I know this debate is old as dirt, but it was resurrected on my Google+ stream not too long ago, so I wanted to poll the intertubes and see what it, the Font of Knowlej, thought.
It’s pretty straightforward: when one is writing code, does one use tabs or spaces to indent?
At first glance it doesn’t seem like that big of a deal. Everyone has experience with writing papers, and the action is almost second-nature to hit the tab button after every paragraph. The decision is almost unconscious. Why, then, would coding be any different?
To be perfectly honest, the issue itself didn’t become apparent to me until very late in my undergraduate career. The crux is that you don’t realize this is an issue until you start sharing or collaboratively working on the same codebase.
Arguments for spaces
They’re consistent across platforms. “A space by any other operating system will still be a single space”, to roughly paraphrase Shakespeare. When you’re writing code under Windows, OS X, Ubuntu, or Sky OS, the spacebar cranks out the same amount of space in between characters. Spaces in a text document saved under BSD will look identical when opened up in ChromeOS. Consequently, code committed under one operating system will have identical-looking indentations (if spaces are used) when opened under another operating system. There’s a lot more on this topic involving how the tab character actually behaves at the bit level; it revolves around the same idea of spaces being interpreted the same way across platforms.
Most modern IDEs can be configured to automatically insert spaces when TAB is hit. IDEs (integrated development environments, more or less the word processors for folks who write code) have a ton of options when it comes to customizing one’s interface with the lines of code to write, delete, modify, and otherwise warp. One of those options is typically whether or not to use tabs; the key can be tweaked so each tap of the tab button inserts a bunch of spaces, preserving the cross-platform consistency while still allowing the developer to only click one key (instead of hitting the spacebar, say, 4 times). Likewise, if this setting is enabled, the IDE will be smart enough to know that when the editor hits the backspace key, they want to delete the entire “tab”, and it will automatically remove the spaces it inserted.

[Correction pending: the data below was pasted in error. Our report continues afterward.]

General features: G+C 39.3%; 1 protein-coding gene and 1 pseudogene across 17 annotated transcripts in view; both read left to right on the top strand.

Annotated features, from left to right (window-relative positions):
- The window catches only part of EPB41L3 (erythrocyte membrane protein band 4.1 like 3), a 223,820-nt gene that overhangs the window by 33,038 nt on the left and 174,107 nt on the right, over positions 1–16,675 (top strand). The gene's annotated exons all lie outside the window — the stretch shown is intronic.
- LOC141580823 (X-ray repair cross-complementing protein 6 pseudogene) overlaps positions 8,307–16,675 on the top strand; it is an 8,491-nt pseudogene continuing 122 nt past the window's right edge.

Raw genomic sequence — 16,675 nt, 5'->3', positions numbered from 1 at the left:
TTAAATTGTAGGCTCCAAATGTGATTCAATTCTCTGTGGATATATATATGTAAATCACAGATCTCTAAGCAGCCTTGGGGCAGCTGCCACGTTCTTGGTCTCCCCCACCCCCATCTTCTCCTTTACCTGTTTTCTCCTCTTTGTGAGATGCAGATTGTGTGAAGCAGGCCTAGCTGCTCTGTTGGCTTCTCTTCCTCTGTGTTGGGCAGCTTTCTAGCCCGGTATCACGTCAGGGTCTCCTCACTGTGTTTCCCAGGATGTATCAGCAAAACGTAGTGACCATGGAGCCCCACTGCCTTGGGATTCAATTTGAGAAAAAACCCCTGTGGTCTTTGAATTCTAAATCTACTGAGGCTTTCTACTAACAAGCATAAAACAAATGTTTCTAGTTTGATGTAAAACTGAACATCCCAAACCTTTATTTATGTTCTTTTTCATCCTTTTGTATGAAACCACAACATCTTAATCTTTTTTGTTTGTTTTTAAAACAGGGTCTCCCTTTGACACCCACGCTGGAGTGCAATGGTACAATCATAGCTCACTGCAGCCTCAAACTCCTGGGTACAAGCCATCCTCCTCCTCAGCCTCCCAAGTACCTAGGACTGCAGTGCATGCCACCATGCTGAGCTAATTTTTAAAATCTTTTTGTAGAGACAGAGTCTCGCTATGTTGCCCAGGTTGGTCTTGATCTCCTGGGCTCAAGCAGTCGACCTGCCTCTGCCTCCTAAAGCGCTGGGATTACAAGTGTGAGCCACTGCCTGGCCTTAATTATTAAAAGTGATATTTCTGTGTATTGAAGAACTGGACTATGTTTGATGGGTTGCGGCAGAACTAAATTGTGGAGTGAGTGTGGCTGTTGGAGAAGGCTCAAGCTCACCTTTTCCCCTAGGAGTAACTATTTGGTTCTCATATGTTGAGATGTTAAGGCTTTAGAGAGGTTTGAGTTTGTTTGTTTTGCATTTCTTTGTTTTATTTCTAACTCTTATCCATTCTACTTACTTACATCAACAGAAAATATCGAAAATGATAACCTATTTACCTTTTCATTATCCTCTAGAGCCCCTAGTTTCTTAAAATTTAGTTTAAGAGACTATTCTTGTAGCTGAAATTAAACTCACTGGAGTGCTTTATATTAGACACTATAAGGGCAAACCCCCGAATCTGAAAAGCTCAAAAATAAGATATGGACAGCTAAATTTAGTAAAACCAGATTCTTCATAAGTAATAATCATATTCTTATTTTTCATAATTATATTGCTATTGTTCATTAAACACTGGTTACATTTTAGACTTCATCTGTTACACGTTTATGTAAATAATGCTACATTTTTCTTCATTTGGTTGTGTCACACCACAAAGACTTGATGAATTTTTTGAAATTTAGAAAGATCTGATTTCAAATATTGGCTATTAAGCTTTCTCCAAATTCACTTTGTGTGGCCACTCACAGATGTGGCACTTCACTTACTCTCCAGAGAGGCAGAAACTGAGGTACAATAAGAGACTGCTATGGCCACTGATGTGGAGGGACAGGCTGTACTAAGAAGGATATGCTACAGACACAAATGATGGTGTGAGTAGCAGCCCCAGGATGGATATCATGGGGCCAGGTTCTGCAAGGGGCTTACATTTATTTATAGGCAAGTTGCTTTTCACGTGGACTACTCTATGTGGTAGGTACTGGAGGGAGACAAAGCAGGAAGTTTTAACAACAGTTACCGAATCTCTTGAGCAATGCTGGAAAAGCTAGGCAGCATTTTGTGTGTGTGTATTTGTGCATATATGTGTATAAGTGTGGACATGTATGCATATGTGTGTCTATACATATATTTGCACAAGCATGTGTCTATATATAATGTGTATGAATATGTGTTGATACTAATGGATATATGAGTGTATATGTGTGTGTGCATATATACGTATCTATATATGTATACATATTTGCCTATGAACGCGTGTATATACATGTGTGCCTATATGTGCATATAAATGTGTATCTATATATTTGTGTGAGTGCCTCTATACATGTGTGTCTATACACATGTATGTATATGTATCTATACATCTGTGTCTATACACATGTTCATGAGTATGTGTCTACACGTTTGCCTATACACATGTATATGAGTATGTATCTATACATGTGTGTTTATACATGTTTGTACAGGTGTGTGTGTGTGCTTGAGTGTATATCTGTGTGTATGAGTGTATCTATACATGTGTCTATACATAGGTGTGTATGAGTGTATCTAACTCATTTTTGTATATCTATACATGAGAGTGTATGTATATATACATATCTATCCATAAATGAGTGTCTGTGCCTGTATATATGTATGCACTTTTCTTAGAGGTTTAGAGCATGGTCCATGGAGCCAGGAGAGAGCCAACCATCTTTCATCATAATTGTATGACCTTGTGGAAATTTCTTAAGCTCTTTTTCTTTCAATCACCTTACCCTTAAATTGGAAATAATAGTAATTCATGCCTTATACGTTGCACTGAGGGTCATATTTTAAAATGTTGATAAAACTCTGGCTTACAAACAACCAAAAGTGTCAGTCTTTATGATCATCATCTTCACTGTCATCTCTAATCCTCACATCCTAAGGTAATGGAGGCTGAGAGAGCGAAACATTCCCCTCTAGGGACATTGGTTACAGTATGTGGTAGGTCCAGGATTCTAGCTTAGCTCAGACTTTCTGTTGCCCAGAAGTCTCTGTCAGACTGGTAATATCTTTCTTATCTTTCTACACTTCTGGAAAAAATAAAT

Jeff Atwood believes “only a moron would use tabs to format their code.” Ok fine, so the article is mainly a plea for consistency in how whitespace is formatted, lest the team devolve into passive-aggressive backstabbing. But at the very end he does quip that tabs are inferior, and I’m inclined to go with the guy who built StackExchange from the ground up.
Arguments for tabs
Tab width can be resized on-the-fly. Again, most modern IDEs allow their users to dynamically configure the width of tabs, instantly resizing packages of code to conform with the new tab width. If some of the code uses spaces for indentation instead of actual tabs, they can’t be resized in this fashion; the spaces would have to be manually deleted and tabs inserted (hence Jeff Atwood’s plea for consistency; tabs and spaces may be two warring camps, but the absolute worst thing one could do is try to combine the two). This allows individual users to exercise personal preferences without interfering with anyone else: if Timmy Torture likes his tab width to be 2, and Sammy Suicide prefers a width of 4, they can both have their cake and eat it too provided tabs are the de facto formatting standard for the codebase they share.
Honestly, that’s all I can think of. If you have another argument for why tabs should be used instead of spaces, please let me know.
Yeah, it’s pretty obvious which I think is superior. But this comes after using tabs for years without thinking about it, and running into all the interoperability issues I mentioned. I can’t tell you how often I opened up modules that I wrote, on different operating systems, and was greeted with indentations that went about halfway across the window. Sure, I could reset tab width, but given how smart IDEs are, why not just make it look nice on every single operating system while still being able to use the TAB button? I have to hard-set the width, but honestly who cares? 4 spaces is good enough for everyone.
Unless, of course, you’re programming in whitespace.